The Structure of Platonism and the Dogma of the Trinity: Some General Considerations
WILLIAM H. MARSHNER
FAITH AND REASON
Vol. XI, Nos. 3, 4
For centuries the philosophy of Plato has deeply attracted religious thinkers. William H. Marshner offers here a fine analysis of the structure of Platonic thought. Mr. Marshner probes the difficulties raised by the Platonic doctrine of participation and Oneness when applied to the relations existing between Father, Son and Holy Spirit in the Trinitarian dogma.
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Membership in the Church: Fundamental Questions
by WILLIAM H. MARSHNER
FAITH AND REASON
Vol. 2, No. 3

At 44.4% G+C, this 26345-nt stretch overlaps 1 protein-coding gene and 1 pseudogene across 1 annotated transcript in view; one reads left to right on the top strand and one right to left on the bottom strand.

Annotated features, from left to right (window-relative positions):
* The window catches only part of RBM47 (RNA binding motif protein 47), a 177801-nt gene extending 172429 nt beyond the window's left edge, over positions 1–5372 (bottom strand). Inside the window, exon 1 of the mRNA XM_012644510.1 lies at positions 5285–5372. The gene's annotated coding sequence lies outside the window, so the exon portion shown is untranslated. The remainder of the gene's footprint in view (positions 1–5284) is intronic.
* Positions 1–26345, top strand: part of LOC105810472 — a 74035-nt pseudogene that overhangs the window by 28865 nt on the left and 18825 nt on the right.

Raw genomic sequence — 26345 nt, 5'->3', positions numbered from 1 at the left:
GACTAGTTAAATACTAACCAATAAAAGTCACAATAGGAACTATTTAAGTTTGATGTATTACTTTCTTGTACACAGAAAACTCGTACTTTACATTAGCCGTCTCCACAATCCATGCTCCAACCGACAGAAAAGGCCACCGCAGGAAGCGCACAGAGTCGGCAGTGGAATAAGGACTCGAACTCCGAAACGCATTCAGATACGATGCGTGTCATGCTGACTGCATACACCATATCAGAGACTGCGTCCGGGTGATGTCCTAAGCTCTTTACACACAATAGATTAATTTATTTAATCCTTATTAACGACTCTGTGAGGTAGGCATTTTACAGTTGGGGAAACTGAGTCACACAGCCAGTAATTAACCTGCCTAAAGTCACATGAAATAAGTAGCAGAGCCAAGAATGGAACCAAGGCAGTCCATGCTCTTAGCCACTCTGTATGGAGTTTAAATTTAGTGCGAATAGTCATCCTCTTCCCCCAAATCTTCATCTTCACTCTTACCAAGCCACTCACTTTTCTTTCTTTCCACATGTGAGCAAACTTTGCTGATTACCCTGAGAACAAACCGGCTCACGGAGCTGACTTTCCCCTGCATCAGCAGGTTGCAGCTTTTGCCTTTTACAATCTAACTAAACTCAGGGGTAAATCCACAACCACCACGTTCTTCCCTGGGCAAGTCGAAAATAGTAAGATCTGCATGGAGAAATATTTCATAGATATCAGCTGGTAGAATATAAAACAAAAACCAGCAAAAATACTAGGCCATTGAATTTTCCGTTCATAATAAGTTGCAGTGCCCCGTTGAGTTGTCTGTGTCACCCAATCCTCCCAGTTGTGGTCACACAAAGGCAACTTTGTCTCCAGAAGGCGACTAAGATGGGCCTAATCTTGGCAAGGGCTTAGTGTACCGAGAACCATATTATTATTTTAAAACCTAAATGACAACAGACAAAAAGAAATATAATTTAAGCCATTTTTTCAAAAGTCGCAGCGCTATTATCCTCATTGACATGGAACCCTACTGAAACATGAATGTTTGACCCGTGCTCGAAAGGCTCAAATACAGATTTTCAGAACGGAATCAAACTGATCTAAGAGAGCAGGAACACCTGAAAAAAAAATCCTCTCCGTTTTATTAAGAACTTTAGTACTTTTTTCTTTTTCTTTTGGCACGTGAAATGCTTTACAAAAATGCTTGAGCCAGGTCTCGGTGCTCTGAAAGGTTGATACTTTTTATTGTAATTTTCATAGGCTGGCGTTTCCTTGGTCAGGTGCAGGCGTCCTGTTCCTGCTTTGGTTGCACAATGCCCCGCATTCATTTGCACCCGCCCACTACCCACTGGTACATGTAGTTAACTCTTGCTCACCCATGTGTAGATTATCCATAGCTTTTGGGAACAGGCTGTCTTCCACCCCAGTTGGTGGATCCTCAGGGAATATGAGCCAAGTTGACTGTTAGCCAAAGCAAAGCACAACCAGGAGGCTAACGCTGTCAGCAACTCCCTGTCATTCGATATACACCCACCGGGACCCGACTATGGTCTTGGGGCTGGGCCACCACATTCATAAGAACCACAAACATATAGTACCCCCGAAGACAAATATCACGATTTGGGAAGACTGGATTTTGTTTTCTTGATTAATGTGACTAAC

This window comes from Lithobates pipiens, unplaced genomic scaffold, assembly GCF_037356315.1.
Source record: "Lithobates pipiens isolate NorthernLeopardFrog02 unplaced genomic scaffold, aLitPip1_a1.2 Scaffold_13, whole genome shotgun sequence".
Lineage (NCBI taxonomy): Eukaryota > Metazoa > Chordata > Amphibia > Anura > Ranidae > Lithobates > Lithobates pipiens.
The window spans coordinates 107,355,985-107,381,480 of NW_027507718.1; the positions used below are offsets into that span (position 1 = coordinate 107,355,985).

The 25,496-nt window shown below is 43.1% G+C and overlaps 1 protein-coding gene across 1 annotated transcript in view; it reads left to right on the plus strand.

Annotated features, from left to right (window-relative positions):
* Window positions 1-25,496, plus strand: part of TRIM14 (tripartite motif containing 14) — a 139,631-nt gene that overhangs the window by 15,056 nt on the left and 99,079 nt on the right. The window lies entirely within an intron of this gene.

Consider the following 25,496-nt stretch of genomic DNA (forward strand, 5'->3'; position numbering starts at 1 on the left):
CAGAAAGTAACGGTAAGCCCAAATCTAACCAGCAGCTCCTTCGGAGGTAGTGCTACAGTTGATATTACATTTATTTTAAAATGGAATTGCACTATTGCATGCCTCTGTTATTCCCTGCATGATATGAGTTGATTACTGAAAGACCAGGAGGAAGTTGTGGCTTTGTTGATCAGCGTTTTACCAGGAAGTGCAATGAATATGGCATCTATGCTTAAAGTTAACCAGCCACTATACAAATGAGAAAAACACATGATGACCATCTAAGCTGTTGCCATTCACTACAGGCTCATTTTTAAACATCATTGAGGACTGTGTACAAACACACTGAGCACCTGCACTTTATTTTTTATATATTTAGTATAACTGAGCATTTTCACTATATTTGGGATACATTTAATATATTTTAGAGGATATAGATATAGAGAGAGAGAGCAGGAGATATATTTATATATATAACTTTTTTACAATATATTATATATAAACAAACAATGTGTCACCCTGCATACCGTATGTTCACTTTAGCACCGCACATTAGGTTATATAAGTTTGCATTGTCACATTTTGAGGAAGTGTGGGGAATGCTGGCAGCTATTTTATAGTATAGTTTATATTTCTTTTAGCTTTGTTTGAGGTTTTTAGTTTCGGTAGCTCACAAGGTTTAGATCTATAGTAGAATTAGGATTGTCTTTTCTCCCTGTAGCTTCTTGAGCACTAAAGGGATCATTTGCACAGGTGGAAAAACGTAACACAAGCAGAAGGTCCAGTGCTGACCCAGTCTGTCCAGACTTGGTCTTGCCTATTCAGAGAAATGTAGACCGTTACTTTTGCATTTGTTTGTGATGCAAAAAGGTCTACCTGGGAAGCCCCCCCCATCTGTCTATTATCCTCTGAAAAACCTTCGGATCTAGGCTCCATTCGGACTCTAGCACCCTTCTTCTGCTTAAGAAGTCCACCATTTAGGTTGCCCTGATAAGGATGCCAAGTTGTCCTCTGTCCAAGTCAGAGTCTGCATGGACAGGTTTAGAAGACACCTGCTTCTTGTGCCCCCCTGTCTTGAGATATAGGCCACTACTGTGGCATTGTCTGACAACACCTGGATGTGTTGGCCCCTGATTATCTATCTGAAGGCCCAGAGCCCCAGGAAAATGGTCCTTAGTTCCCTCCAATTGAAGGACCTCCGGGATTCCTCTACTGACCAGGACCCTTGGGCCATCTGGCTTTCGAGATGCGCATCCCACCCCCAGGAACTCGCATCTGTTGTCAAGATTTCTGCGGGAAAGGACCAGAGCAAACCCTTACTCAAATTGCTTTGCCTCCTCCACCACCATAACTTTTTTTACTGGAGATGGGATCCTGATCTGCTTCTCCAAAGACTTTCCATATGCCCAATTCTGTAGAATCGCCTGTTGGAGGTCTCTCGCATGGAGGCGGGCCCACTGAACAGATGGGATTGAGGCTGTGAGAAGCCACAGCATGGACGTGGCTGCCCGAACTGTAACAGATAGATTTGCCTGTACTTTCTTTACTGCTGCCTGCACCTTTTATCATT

A pressing question before the Church today is precisely “Who is a member?” The importance of this matter, which seems on the surface to be rather obvious, stems from two scandalous but simple facts. First, the division of Christianity into competing sects has created the difficulty of defining the relationship of these sects to the true Church. Second, modern Catholics who deny even the most basic of Church teachings often confuse the issue by refusing to admit that they have left the Church. It is in this context, then, that F&R publishes the following rigorous, careful and technical treatment of Church membership by William H. Marshner. The argument demands and deserves careful reading and rereading with full attention to the notes. It is true that the casual reader will find certain traditional attitudes toward Church membership reinforced by the author’s conclusions. But the painstaking student of this article will find much more, for presented here are basic distinctions which go far toward ending the confusion about who is a member in good standing of the Catholic Church and who, in fact, is not.
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